ABC News' Huma Khan reports: In a belated show of support, three U.S. senators today defended President Obama's handling of the war in Libya amid criticism from some that he didn't give lawmakers enough of a notice.
Five days after the president authorized U.S. involvement in Libya, Sens. Dick Durbin, D-Ill., Carl Levin, D-Mich., and Jack Reed, D-R.I., praised his approach, saying he moved thoughtfully and with great speed.
“What is changing today is the question about the future of the Arab world… What we are trying to assert are the basic values of our country,” Durbin said. “I think the president has moved with other nations in this regard because of the compelling humanitarian need to stop the slaughter of the Libyan people by their own leader.”
Reaction from Capitol Hill has been mixed. While several Democrats have thrown their weight behind Obama, many lawmakers are staunchly opposed, and Republicans charge that the president overstepped his boundaries by not reaching out to members more in advance.
The senators today skirted the issue of costs, saying there haven’t been any discussions yet of a supplemental bill or including this into the continuing resolution.
“I think that the fact that it’s a multinational operation will… minimize costs for the U.S.,” said Levin, chairman of the Senate Armed Services Committee, when asked where the funding for the operation will come from.
He said cost estimates that have been published so far are “too inaccurate and too broad” and that he’s asked his staff to work with the Pentagon to get better cost estimates.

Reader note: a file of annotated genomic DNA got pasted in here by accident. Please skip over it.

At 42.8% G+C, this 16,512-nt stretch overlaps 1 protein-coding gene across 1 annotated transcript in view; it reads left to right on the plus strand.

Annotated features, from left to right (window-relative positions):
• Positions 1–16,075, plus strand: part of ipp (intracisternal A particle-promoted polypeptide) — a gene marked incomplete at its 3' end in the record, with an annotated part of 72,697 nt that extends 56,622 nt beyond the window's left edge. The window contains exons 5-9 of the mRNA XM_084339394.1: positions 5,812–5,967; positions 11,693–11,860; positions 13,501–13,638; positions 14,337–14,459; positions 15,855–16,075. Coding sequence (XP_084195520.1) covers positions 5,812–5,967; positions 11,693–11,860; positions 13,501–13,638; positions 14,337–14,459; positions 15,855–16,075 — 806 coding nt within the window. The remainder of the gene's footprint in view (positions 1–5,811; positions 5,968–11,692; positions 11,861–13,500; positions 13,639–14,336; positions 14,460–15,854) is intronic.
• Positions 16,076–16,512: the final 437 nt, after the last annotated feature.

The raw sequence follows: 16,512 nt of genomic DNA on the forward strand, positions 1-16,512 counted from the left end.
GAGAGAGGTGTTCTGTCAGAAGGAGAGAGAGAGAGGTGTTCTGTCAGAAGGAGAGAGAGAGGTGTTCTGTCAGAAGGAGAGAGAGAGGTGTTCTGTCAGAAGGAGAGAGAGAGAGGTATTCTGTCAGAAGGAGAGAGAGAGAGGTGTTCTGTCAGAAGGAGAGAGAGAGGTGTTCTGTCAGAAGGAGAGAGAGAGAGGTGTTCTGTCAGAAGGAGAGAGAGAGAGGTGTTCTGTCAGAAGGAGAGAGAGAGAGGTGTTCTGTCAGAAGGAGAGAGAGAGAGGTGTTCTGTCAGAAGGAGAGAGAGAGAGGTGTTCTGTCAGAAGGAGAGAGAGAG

“I believe this is going to cost a lot less because we’re going to be the junior partner in a multilateral effort and also I believe there will be some support in terms of costs that are coming from other countries,” he added. “The cost in these first few days will be a lot larger than the cost of supporting our coalition partners after they take the lead.”
On the question of how long the United States might be taking the lead, Levin reiterated the Obama administration’s line.
U.S. involvement “in terms of being the lead in establishing the no-fly zone, I think it’s going to be very very short term. In terms of supporting the continuation of a no-fly zone, I think will be ongoing,” he said.
In terms of actual results, Levin said the strikes have prevented an attack on Benghazi by Gadhafi, “that would’ve led to a bloodbath. That is in itself a huge important part in protecting the people.”
The Senate Armed Services Committee will hold a hearing on Libya next Tuesday.